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This article was written By John Berra on 10 Dec 2012, and is filed under Reviews.

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About John Berra

John Berra is a lecturer in Film and Language Studies at Renmin University of China. He is the editor of the Directory of World Cinema: Japan (2010/12/15); co-editor of World Film Locations: Beijing (2012); and co-editor of World Film Locations: Shanghai (2014). His work has appeared in The End: An Electric Sheep Anthology (2011), Electric Shadows: A Century of Chinese Cinema (2014) and Ozu International: Essays on the Global Influences of a Japanese Auteur (2015).

Starfish Hotel (Japan, 2006)

The literary fiction of the celebrated Japanese novelist Haruki Murakami presents a strangely intoxicating world in which characters wander around the urban environments of major cities, or the rural outskirts, experiencing chance encounters and unusual events that may be pre-destined while feeling strangely adrift from the society to which they supposedly belong. They eat noodles, listen to jazz music, and read books, while trying to make sense of mysteries that are more a result of post-modern condition than any over-arching conspiracy. Novels such as Hard-Boiled Wonderland and the End of the World (1985), The Wind-Up Bird Chronicle (1995), Kafka on the Shore (2002), and After Dark (2004) are steeped in an offbeat atmosphere that delights the author’s legion of admirers, but prompts detractors to insist that Murakami is simply very good at writing about nothing in particular. Murakami’s stories are vividly told and his themes are entirely contemporary, yet Kazuki Omori’s l Hear the Wind Sing (1981), Jun Ichikawa’s Tony Takitani (2004), Robert Logevall’s All God’s Children Can Dance (2008), and Tran Anh Hung’s Norwegian Wood (2010) are the only feature-length adaptations of his considerable body of work to date. Starfish Hotel takes its inspiration from Murakami’s fiction, most notably the deadpan noir of A Wild Sheep Chase (1982) and the midlife crisis of South of the Border, West of the Sun (1992), with writer-director John Williams arguably getting closer to capturing the unique style of the author’s prose than most of the filmmakers who have opted for the official route.

As with Murakami’s stories, Starfish Hotel adopts various characters, plot devices, and places, then connects them in a manner that could be accused of convenience or contrivance, even if the eventual links do not always make sense. Arisu (Koichi Sato) is a bored Tokyo salaryman who lives a humdrum existence, alternating his time between the bland surroundings of his office and safe comfort of his apartment. When his wife Chisato (Tae Kimura) mysteriously disappears, Arisu suspects that her sudden vanishing act may be due to her discovery of his affair with Kayoko (Kiki), an alluring young woman who he met while out of town on business. Out of concern that Chisato may have fallen victim to something more sinister, Arisu enlists the help of the police, but also conducts his own investigation, coming into contact with Mr Trickster (Akira Emoto) a volatile alcoholic who wanders the streets in a rabbit suit in order to promote the latest novel by popular mystery writer, Jo Kuroda (Kazuyoshi Kushida). Arisu is a fan of Kuroda’s work, and once wanted to be a novelist, but failed due to a lack of imagination. However, his increasingly desperate search for Chisato takes on the form of a mystery story as he is drawn to Wonderland, an adult club in the downtown area, and recalls his affair with Kayoko at the barely-staffed Starfish Hotel, which stands in a largely deserted snow-covered town, but may just be contained within his dreams or subconscious, as influenced by Kuroda’s fiction.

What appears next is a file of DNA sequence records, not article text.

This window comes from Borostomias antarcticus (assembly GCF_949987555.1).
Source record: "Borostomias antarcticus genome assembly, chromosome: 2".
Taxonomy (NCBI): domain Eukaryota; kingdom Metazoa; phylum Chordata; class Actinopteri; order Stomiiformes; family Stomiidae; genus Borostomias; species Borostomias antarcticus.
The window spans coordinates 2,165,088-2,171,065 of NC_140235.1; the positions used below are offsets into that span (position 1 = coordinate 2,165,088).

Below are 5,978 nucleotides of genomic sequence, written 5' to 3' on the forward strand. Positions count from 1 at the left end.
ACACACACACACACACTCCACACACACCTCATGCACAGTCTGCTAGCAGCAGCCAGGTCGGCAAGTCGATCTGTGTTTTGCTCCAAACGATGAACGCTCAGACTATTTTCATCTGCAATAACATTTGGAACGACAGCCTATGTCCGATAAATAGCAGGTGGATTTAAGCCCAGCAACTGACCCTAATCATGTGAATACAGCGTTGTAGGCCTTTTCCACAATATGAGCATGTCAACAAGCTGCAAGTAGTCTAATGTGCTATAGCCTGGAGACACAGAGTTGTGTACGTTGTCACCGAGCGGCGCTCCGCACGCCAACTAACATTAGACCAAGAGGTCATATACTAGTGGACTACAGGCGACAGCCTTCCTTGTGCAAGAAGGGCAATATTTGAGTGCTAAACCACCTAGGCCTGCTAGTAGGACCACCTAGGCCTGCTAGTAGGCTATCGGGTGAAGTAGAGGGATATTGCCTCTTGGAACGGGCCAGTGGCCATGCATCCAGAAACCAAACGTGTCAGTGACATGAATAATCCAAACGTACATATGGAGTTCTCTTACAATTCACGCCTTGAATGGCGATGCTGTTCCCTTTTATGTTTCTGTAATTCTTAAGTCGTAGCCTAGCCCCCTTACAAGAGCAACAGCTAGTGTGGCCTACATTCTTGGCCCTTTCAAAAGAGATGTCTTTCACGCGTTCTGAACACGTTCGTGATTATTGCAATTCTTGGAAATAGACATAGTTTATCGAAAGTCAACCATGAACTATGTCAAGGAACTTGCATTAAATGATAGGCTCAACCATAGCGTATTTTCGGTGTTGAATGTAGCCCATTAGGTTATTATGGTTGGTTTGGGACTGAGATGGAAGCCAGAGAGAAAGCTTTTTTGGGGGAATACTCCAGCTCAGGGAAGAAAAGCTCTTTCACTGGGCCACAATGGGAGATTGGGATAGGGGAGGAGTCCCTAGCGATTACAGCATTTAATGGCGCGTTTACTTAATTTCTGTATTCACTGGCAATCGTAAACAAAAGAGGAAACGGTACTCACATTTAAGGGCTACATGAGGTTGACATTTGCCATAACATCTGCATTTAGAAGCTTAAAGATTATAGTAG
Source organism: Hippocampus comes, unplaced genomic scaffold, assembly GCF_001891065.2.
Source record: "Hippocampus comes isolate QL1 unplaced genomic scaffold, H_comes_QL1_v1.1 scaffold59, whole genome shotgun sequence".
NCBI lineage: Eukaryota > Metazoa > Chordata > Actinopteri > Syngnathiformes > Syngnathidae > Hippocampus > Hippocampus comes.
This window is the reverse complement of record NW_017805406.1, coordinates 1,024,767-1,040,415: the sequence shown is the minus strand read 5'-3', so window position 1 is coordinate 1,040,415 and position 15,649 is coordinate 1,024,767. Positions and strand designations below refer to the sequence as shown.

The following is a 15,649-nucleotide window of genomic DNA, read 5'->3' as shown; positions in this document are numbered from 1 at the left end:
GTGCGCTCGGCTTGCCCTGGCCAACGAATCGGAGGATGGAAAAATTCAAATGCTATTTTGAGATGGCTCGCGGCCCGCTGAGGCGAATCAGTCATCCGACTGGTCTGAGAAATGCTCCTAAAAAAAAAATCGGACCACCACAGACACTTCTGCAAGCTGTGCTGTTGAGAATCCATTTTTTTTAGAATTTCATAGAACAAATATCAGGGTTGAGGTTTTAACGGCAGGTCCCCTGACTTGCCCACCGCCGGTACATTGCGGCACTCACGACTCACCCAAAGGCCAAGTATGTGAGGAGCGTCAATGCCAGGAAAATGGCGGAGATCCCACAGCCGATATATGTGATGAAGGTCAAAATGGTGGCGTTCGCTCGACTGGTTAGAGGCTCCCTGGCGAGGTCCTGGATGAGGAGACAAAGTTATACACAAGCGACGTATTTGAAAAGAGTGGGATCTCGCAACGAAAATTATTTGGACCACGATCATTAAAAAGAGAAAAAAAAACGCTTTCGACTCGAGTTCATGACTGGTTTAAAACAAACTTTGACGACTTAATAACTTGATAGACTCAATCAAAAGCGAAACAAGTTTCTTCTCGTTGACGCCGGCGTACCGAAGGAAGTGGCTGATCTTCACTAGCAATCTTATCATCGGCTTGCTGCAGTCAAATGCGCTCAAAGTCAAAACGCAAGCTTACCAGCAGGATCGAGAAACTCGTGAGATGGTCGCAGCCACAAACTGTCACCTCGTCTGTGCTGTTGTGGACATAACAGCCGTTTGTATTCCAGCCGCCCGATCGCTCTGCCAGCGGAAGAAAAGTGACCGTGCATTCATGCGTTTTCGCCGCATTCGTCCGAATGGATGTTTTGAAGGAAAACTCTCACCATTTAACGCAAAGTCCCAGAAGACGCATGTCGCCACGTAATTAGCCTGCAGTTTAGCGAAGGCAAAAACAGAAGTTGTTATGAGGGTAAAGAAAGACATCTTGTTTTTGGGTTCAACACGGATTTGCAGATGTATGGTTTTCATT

Through interweaving the influence of Murakami with personal thoughts on mid-life crisis and sexual desire, Williams, a Westerner who has been based in Japan for a number of years, has created a multi-layered cinematic puzzle that unravels in ways that are as fascinating as they are unexpected. Characters are not always as they seem, or at least refuse to conform to archetypes, creating tension between what could be real or imagined: Mr Trickster displays a destructive temperament, yet turns out to be a darkly comic figure with a tragic streak rather than a violent antagonist, while Kayoko is undoubtedly alluring, but is more of a vulnerable romantic than a femme fatale. Starfish Hotel was shot on digital video, enabling Williams to craft a stylistically complex film with relatively limited resources. Benito Strangio’s cinematography effectively creates worlds-within-worlds, as the anonymous commercial sheen of Arisu’s office, the grime of downtown Tokyo, and the stark beauty of rural Japan come to represent different pockets of reality, or aspects of Arisu’s psyche. Scenes shot outside Tokyo, particularly Arisu’s encounter with Kayoko at the titular hotel, and a climactic walk into an abandoned mine that echoes the closing passage of Dance Dance Dance (1988), have an otherworldly quality, suggesting a dream logic which is more directly alluded to when Arisu descends into the sleazy environment of Wonderland. The meaning of Starfish Hotel may be as mysterious as its plot, but such elusiveness makes it perfect late-night viewing for anyone who has exhausted Murakami’s back catalogue.

Related posts:

The Fourth Portrait (Taiwan, 2010)
The Man From Nowhere (South Korea, 2010)
Juon: The Beginning of the End (Japan, 2014)

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